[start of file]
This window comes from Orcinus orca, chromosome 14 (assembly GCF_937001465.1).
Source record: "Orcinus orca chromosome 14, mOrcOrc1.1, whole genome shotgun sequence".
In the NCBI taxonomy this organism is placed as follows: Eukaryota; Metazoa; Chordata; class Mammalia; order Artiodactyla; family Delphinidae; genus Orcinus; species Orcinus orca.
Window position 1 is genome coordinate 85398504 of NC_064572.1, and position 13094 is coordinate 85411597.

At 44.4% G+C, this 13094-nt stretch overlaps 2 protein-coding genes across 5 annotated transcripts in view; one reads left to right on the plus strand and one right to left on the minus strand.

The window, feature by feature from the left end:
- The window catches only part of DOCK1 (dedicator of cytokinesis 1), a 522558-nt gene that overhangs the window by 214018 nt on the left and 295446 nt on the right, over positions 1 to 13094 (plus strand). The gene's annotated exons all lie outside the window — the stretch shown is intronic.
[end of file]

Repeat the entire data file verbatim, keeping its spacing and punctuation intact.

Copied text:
This window comes from Orcinus orca, chromosome 14 (assembly GCF_937001465.1).
Source record: "Orcinus orca chromosome 14, mOrcOrc1.1, whole genome shotgun sequence".
In the NCBI taxonomy this organism is placed as follows: Eukaryota; Metazoa; Chordata; class Mammalia; order Artiodactyla; family Delphinidae; genus Orcinus; species Orcinus orca.
Window position 1 is genome coordinate 85398504 of NC_064572.1, and position 13094 is coordinate 85411597.

At 44.4% G+C, this 13094-nt stretch overlaps 2 protein-coding genes across 5 annotated transcripts in view; one reads left to right on the plus strand and one right to left on the minus strand.

The window, feature by feature from the left end:
- The window catches only part of DOCK1 (dedicator of cytokinesis 1), a 522558-nt gene that overhangs the window by 214018 nt on the left and 295446 nt on the right, over positions 1 to 13094 (plus strand). The gene's annotated exons all lie outside the window — the stretch shown is intronic.